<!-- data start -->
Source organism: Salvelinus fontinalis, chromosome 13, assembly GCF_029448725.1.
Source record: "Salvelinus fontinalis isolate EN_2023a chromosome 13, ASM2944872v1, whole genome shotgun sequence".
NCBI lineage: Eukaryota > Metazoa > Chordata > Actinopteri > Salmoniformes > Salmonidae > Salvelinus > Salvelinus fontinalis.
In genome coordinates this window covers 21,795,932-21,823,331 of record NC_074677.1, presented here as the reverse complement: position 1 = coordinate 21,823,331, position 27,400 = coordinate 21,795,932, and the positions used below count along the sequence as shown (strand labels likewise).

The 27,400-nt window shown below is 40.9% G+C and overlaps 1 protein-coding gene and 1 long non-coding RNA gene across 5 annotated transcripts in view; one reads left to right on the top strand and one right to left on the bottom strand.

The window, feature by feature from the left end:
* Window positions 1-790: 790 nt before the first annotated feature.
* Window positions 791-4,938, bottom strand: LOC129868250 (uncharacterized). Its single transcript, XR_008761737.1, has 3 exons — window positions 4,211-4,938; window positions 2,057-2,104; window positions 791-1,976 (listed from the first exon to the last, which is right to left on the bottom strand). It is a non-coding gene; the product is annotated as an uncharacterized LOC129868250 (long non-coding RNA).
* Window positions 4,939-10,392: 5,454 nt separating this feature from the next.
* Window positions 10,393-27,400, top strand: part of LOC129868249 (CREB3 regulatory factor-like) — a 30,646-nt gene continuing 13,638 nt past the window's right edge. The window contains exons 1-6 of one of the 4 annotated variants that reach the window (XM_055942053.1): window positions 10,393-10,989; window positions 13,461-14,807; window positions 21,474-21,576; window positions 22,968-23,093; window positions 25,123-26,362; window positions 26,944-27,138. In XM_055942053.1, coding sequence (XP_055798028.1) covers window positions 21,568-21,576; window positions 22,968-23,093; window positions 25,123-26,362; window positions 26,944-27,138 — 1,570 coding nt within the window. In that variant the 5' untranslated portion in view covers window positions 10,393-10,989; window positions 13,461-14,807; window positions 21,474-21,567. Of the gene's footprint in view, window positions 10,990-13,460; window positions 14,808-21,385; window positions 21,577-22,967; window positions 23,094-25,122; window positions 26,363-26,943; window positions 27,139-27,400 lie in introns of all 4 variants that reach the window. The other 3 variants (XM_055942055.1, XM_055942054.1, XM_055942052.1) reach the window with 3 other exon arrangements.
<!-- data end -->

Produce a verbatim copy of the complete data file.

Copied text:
Source organism: Salvelinus fontinalis, chromosome 13, assembly GCF_029448725.1.
Source record: "Salvelinus fontinalis isolate EN_2023a chromosome 13, ASM2944872v1, whole genome shotgun sequence".
NCBI lineage: Eukaryota > Metazoa > Chordata > Actinopteri > Salmoniformes > Salmonidae > Salvelinus > Salvelinus fontinalis.
In genome coordinates this window covers 21,795,932-21,823,331 of record NC_074677.1, presented here as the reverse complement: position 1 = coordinate 21,823,331, position 27,400 = coordinate 21,795,932, and the positions used below count along the sequence as shown (strand labels likewise).

The 27,400-nt window shown below is 40.9% G+C and overlaps 1 protein-coding gene and 1 long non-coding RNA gene across 5 annotated transcripts in view; one reads left to right on the top strand and one right to left on the bottom strand.

The window, feature by feature from the left end:
* Window positions 1-790: 790 nt before the first annotated feature.
* Window positions 791-4,938, bottom strand: LOC129868250 (uncharacterized). Its single transcript, XR_008761737.1, has 3 exons — window positions 4,211-4,938; window positions 2,057-2,104; window positions 791-1,976 (listed from the first exon to the last, which is right to left on the bottom strand). It is a non-coding gene; the product is annotated as an uncharacterized LOC129868250 (long non-coding RNA).
* Window positions 4,939-10,392: 5,454 nt separating this feature from the next.
* Window positions 10,393-27,400, top strand: part of LOC129868249 (CREB3 regulatory factor-like) — a 30,646-nt gene continuing 13,638 nt past the window's right edge. The window contains exons 1-6 of one of the 4 annotated variants that reach the window (XM_055942053.1): window positions 10,393-10,989; window positions 13,461-14,807; window positions 21,474-21,576; window positions 22,968-23,093; window positions 25,123-26,362; window positions 26,944-27,138. In XM_055942053.1, coding sequence (XP_055798028.1) covers window positions 21,568-21,576; window positions 22,968-23,093; window positions 25,123-26,362; window positions 26,944-27,138 — 1,570 coding nt within the window. In that variant the 5' untranslated portion in view covers window positions 10,393-10,989; window positions 13,461-14,807; window positions 21,474-21,567. Of the gene's footprint in view, window positions 10,990-13,460; window positions 14,808-21,385; window positions 21,577-22,967; window positions 23,094-25,122; window positions 26,363-26,943; window positions 27,139-27,400 lie in introns of all 4 variants that reach the window. The other 3 variants (XM_055942055.1, XM_055942054.1, XM_055942052.1) reach the window with 3 other exon arrangements.